Memorial Day is a time to remember the men and women in the armed forces who have served our country and lost their lives defending it. Cemeteries are adorned with flags and flowers to not only celebrate these lives, but also honor them.
But for me, Memorial Day has additional meanings. One, it’s a day my family and friends come together to barbecue and fellowship. Sometimes this is the only quality time we have together. We talk about days of ole and catch up on the latest happenings in each others’ lives. It’s a joyous occasion.
Two, I’m reminded of the diligence of my great-aunt Dollie who made it her mission to
place small, artificial bouquets on the graves of her loved ones. Each year she’d enlist the help of family members, but often she was the lone volunteer. She continued this tradition until the age of 90 when her health failed.
As a kid, cemeteries spooked me. Plus, most of my relatives are buried near cattle pastures. So you can imagine the smells. This was a deterrent for me, but not my great-aunt. She loved her family even in death.
When I was 17, my mother and I joined Aunt Dollie in laying the imitation roses, carnations, and daisies on the plots. I held my breath as I completed the task, making sure to stick close to the areas where the grass was cleared.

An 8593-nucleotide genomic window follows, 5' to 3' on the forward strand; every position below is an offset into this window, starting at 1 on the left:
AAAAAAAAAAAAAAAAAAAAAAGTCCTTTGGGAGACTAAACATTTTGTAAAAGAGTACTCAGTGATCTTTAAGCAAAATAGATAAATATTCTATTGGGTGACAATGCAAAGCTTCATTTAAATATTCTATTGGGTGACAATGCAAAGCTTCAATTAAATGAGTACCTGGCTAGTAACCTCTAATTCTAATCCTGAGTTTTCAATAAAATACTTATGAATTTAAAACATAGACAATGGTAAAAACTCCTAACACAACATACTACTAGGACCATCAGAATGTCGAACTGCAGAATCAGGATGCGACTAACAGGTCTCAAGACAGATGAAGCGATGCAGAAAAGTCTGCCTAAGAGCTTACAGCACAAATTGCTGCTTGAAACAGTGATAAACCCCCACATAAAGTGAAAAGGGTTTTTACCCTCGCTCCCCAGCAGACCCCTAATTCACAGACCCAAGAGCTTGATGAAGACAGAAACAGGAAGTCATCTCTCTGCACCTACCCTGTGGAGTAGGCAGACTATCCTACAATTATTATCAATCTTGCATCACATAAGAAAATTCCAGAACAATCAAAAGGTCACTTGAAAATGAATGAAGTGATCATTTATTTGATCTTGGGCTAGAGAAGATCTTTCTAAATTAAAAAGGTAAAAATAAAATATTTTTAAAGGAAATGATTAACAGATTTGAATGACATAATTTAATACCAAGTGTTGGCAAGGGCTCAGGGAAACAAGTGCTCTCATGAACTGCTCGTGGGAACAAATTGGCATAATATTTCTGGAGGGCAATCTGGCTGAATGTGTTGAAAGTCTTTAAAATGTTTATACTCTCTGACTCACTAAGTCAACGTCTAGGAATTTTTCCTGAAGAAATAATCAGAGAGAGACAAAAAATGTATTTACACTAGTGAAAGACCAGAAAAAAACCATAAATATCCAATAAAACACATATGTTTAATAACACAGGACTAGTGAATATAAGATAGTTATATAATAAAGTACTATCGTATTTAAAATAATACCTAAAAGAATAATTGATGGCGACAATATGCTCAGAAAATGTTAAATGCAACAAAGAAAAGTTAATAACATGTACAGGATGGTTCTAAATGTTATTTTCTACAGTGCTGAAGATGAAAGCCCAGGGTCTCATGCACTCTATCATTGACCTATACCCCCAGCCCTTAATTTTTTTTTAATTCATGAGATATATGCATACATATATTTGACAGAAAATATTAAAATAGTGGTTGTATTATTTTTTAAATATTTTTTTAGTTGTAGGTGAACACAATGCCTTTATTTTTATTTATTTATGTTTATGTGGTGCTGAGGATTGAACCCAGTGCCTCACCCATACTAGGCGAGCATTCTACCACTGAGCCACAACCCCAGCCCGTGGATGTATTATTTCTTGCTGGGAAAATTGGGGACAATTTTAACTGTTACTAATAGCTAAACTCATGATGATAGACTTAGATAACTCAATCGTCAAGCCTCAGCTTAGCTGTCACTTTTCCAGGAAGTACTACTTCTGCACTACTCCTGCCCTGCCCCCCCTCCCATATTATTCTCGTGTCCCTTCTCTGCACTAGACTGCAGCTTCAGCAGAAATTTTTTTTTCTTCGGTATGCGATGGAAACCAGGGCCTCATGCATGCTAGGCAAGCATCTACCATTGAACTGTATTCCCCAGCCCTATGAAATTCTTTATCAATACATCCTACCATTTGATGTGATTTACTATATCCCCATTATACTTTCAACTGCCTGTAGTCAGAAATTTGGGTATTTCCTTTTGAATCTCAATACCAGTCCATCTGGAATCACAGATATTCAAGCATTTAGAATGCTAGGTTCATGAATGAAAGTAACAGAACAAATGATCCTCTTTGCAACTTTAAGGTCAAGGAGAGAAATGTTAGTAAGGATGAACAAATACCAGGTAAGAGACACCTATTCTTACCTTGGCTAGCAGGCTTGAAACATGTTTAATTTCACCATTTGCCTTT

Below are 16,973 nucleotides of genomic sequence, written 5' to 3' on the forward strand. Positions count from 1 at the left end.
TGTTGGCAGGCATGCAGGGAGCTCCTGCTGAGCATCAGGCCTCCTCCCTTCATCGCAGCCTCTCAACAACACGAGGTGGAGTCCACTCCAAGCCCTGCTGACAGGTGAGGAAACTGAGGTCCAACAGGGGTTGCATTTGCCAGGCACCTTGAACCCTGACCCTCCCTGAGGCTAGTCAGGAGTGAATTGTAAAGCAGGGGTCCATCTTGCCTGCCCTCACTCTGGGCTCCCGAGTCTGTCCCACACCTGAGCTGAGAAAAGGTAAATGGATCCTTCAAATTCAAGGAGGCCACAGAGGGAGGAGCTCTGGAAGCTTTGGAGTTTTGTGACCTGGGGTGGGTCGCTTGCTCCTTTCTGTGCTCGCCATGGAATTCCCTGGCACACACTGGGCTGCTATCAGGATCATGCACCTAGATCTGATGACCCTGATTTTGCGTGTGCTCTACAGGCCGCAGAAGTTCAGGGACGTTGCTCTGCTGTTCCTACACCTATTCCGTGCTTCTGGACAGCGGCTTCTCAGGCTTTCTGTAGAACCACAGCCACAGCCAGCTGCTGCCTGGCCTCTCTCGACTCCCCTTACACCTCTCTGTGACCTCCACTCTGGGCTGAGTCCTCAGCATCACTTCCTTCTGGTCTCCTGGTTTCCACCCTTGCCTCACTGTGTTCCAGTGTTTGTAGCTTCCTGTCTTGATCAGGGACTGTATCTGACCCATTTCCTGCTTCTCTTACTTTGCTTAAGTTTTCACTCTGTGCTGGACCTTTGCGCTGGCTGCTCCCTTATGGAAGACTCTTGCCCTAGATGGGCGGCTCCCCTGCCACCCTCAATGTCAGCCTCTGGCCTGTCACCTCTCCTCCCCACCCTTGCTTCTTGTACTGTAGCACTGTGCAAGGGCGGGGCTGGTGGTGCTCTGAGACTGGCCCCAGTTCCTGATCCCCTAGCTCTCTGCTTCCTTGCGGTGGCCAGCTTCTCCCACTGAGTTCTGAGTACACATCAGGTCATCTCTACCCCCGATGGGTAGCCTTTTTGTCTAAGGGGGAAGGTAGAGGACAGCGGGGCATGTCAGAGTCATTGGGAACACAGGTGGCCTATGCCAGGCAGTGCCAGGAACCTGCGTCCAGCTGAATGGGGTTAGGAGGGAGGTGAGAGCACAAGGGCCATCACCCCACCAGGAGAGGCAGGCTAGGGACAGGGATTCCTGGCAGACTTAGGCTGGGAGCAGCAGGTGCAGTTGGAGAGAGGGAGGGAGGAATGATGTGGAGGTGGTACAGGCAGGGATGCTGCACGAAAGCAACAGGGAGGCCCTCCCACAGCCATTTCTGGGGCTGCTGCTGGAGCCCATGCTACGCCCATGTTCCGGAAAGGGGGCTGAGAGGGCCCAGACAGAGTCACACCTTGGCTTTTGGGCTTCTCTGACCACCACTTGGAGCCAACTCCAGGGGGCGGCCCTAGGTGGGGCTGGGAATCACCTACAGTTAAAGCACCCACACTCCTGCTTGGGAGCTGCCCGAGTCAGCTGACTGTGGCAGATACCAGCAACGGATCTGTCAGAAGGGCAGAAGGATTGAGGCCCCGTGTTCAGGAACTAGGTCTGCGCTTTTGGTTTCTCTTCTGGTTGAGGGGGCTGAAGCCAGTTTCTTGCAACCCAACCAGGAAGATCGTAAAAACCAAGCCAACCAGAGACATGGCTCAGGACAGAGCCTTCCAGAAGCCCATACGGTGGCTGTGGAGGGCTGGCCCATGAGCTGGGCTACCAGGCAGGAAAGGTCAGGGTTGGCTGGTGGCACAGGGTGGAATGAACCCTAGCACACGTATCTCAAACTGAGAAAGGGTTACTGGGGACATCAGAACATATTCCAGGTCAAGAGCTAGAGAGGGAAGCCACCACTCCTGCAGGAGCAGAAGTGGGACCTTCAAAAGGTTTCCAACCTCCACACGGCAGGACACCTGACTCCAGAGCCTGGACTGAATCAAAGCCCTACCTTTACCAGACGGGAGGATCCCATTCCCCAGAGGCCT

Somewhere along the way I didn’t care about the stench anymore. I was captivated by the names and dates on the tombstones. Some I recognized – only from the colorful stories my mom and other family members shared or the aged photos sitting on mantles. I’d never met them. But somehow I felt a loss, yet still connected to who they were. And there I stood, hovering above them wondering what it would have been like to actually know them and they know me.
I also received a history lesson on my day in the cemetery. Many of the cracked and broken headstones were of former slaves – some my ancestors. It was hard to distinguish names or dates from the rubble, but Aunt Dollie knew who was who. How amazing to have lived long enough to know.
She also shared that the church nearby, bearing the same name as the cemetery, once held Sunday school for slaves. I’d heard similar stories in my high school history class. But it felt so different standing in the midst of the graves. It was humbling to say the least.
In my adult years, I’ve taken what I could remember along with months of research to formulate a family tree spanning seven generations (including our newest additions). I’ve shared the information with other family members in hopes that they will pass it on to their children, grandchildren, and beyond.
And now that Aunt Dollie is resting among her family, I honor her with this post. I remember…and I pray that others will too.